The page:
OLDSMAR — The light is green for the installation of red light cameras in the city.
The City Council unanimously adopted an ordinance this week authorizing the use of the photo detection equipment.
City Manager Bruce Haddock said the next step is to hire a vendor.
"We're in the process of reviewing a contract with American Traffic Solutions," he said Friday. "It will go back to the council for their consideration, likely in January. I expect we'll know the locations by mid January."
Fifteen intersections have already been identified as possible sites in the city.
In November, Brad Swanson, a sales representative from American Traffic Solutions based in Arizona, outlined key points about how the system works before the council.
• Violators will be issued a $158 traffic citation, with $83 going to the state and trauma centers. The city receives $75, with which it pays the vendor a $47.50 lease fee per camera approach. There is no initial investment for the city. The vendor owns, installs and maintains the camera.
• The violator must pay the fine or schedule a court hearing.
• No points are issued and the violation is not reported to insurance companies.
• Warning signs will be placed 60 to 100 feet in front of an intersection stating that it is photo enforced.
Since state law enacted July 1 allowed vendors to install and maintain the lights, about a half dozen cities in the bay area have approved their use.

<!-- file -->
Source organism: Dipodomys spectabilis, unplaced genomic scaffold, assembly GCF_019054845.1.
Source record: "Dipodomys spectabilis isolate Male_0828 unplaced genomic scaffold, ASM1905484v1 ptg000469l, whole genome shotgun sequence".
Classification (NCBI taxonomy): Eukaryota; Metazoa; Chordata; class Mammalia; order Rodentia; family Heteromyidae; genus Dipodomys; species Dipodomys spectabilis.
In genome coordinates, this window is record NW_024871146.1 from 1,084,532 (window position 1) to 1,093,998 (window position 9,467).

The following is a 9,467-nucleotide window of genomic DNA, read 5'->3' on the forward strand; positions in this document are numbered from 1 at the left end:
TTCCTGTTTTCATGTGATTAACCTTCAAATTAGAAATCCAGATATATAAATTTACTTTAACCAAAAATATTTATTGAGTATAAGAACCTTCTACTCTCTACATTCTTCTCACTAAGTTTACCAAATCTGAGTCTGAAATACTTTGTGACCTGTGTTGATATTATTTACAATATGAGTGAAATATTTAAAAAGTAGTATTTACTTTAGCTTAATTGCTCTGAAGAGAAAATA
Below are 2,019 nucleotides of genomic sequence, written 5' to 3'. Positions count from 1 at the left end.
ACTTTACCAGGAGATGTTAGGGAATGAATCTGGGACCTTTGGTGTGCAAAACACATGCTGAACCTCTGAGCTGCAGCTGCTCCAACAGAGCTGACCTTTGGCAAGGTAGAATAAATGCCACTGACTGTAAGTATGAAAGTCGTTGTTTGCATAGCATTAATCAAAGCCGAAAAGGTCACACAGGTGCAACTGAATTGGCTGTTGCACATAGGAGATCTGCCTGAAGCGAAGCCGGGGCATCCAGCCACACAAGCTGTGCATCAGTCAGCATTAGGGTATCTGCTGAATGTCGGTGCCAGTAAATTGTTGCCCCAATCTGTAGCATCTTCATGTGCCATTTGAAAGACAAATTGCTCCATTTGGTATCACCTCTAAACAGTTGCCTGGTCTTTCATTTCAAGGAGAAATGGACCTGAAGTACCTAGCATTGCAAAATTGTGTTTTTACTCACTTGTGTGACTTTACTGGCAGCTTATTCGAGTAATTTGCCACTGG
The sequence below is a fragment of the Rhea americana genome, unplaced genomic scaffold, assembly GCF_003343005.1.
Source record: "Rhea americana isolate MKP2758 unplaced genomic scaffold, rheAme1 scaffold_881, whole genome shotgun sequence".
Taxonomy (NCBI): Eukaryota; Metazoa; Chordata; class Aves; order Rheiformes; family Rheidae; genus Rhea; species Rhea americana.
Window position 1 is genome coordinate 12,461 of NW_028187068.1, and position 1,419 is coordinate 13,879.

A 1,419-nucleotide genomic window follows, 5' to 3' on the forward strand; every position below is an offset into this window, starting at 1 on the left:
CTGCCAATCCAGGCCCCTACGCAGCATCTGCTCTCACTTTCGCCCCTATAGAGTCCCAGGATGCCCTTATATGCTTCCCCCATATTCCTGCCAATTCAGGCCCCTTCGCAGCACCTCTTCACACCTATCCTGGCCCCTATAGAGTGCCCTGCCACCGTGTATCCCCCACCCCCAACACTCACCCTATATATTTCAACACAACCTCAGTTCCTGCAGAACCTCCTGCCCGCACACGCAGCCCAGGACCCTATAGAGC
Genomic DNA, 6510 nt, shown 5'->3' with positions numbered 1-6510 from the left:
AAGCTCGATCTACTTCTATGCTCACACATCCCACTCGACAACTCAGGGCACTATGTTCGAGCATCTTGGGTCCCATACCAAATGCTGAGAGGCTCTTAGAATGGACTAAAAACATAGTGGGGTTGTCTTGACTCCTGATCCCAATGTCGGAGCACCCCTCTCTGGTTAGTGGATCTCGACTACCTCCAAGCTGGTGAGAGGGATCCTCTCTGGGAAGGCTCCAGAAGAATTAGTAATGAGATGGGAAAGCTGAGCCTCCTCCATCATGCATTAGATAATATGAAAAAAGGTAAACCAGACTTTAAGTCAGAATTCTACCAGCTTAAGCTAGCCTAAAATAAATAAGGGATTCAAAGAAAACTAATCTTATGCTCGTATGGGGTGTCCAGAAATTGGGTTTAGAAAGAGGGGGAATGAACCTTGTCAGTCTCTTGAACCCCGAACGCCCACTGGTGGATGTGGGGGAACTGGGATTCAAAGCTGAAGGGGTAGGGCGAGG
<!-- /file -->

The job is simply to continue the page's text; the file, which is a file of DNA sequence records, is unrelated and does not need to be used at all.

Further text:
According to the Insurance Institute for Highway Safety, more than 40 cities in Florida operate or are in the process of installing cameras.
Proponents say they will decrease accidents and help cash-strapped cities, while opponents call them money-making schemes that could cause more rear-end collisions as drivers stomp on brakes.
The Insurance Institute for Highway Safety favors the use of red light cameras.
According to information on its website — www.iihs.org — red light cameras reduce crashes, deaths, injuries and property damage. The institute's testimony in June to a congressional committee included:
• Red light running was the most common cause of all urban crashes (22 percent).
• Extending yellow lights reduced violations by 36 percent and camera enforcement further reduced the remaining violations by 96 percent.
• A review of international literature concluded that camera enforcement reduces injury crashes 25 to 30 percent.